Climbing the Mountain: My Search for Meaning

Kirk Douglas, Author
Kirk Douglas, Author Simon & Schuster $23.5 (240p) ISBN 978-0-684-84415-2
Hardcover - 410 pages - 978-0-7838-8359-5
Hardcover - 272 pages - 978-0-684-84702-3
Hardcover - 480 pages - 978-1-56865-566-6
Paperback - 272 pages - 978-0-684-86584-3
Open Ebook - 272 pages - 978-0-7432-1438-4
Show other formats
FORMATS
After his near-fatal helicopter crash in 1991, legendary actor Douglas was driven to examine why he, an elderly man, had survived an accident that killed a couple of younger men. This led him back to his Jewish roots, which in turn led him to question his own identity: Was he Kirk Douglas, world-famous movie star, or Issur Danielovitch, the scrappy Jewish kid from Amsterdam, New York? The result is the actor's sixth book (after an autobiography, The Ragman's Son, and four novels), which aspires to be a family history, a spiritual quest and a name-dropping celebrity memoir all at once. Folksy interpretations of the Torah are intermixed with a sort of running apology to his sons for not being a better father, along with brief stories of Douglas's film career and his famous friends. One poignant yet amusing chapter features Douglas weeding out his address book (Brando is dropped, Anthony Quinn stays), while another relates the aging star's frustration at having to audition for a part he didn't get (in Wrestling Ernest Hemingway) and his badly disguised pleasure when the movie flopped. Much of the book is about the actor's amazement at turning 80, and his frustration with his failing physical powers, especially with his stroke last year. Though the various strands of the book never quite come together, its awkwardness is in fact its greatest charm. There's little trace of a ghostwriter here; by turns feisty, sentimental, grouchy, funny, boastful and touchingly vulnerable, the voice throughout is unmistakably that of Kirk Douglas. Photos. 100,000 first printing. (Sept.)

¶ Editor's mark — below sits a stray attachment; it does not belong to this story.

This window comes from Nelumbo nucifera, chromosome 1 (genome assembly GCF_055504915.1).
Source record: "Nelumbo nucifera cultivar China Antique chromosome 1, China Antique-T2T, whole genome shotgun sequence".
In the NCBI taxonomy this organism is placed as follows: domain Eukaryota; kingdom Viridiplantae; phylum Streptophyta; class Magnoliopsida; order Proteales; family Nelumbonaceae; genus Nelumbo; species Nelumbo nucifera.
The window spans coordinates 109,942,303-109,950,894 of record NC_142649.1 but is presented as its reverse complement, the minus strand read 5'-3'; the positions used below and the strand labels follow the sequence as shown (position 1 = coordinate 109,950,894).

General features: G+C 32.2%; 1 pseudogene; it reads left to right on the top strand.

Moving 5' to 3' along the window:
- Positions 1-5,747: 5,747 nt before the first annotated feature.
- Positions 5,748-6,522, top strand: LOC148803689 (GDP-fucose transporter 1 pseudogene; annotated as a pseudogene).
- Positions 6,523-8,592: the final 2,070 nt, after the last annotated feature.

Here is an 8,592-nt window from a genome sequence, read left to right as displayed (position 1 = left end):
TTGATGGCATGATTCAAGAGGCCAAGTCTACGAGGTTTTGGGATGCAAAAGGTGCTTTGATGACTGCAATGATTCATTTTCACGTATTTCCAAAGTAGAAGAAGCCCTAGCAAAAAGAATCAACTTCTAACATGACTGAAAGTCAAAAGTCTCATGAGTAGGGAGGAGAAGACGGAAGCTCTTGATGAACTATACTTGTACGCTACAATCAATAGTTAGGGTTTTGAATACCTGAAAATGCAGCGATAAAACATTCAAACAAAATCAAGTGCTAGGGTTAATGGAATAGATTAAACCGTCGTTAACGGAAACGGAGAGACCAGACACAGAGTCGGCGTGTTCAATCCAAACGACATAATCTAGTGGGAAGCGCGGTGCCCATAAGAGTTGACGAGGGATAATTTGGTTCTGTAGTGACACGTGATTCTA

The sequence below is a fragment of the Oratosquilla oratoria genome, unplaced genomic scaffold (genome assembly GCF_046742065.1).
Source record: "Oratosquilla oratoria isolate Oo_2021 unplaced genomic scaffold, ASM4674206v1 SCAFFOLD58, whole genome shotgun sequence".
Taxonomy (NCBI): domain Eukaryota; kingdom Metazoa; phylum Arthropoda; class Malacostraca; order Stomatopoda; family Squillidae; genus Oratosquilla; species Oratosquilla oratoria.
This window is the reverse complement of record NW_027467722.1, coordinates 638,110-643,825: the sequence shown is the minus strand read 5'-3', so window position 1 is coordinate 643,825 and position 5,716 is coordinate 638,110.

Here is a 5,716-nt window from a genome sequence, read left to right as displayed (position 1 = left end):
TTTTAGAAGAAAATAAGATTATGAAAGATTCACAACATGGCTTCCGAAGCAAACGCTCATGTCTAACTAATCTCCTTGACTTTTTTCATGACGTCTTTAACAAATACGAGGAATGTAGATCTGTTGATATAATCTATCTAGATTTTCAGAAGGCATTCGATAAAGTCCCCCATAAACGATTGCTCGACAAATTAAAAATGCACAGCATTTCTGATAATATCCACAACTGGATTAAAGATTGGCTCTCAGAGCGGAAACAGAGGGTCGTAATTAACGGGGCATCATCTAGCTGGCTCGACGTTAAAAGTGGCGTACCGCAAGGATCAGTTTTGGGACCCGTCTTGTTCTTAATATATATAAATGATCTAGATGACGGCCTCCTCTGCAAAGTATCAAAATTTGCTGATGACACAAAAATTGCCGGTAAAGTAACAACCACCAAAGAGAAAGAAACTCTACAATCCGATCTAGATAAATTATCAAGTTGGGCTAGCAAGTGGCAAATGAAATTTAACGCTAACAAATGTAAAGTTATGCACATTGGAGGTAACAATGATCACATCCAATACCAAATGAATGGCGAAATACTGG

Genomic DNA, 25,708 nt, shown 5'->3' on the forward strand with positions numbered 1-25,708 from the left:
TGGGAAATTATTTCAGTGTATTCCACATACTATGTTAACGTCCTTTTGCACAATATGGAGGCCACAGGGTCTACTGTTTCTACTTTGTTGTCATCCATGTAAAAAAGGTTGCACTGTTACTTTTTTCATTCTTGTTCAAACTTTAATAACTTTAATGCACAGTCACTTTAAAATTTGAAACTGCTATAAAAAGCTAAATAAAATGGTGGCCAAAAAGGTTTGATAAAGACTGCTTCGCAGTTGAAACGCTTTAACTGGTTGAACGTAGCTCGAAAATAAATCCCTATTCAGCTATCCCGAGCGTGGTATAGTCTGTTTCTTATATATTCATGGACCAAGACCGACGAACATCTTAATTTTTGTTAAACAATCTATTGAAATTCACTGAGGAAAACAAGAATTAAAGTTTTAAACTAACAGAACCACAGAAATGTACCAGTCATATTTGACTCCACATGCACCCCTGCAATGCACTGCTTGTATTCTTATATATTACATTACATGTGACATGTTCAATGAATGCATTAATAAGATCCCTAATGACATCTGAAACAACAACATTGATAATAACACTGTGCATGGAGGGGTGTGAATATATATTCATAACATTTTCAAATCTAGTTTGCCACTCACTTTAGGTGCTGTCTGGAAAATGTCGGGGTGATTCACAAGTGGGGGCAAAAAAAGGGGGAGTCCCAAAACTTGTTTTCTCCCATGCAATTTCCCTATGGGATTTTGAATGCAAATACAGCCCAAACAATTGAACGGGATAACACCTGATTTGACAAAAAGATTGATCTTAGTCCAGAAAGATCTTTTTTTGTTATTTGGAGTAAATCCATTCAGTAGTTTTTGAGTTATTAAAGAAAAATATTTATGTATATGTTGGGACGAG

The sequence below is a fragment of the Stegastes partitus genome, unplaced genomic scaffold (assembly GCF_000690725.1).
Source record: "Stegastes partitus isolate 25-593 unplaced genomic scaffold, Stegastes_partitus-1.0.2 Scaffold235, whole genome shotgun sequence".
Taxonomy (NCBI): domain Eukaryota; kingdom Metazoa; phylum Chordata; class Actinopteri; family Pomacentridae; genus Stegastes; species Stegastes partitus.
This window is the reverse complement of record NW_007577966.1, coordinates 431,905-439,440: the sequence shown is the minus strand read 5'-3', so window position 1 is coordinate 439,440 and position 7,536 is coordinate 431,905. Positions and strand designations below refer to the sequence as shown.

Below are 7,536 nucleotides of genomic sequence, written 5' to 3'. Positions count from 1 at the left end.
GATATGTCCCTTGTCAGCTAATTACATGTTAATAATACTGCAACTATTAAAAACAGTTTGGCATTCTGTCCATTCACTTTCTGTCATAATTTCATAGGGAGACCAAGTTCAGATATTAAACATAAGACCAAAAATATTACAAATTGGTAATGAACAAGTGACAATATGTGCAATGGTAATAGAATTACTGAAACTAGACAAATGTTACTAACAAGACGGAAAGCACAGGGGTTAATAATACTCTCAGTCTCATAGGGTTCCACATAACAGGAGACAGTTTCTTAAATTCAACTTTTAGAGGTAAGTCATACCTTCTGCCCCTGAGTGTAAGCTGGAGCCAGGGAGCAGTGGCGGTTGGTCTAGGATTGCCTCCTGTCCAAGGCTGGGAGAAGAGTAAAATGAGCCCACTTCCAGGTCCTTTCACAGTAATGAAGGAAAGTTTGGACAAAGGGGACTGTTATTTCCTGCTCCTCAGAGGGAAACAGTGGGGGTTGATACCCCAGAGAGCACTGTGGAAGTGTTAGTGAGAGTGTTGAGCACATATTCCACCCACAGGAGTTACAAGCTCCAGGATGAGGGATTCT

The Best Books, Emailed Every Week
Tip Sheet!
MORE BOOKS YOU'D LIKE
X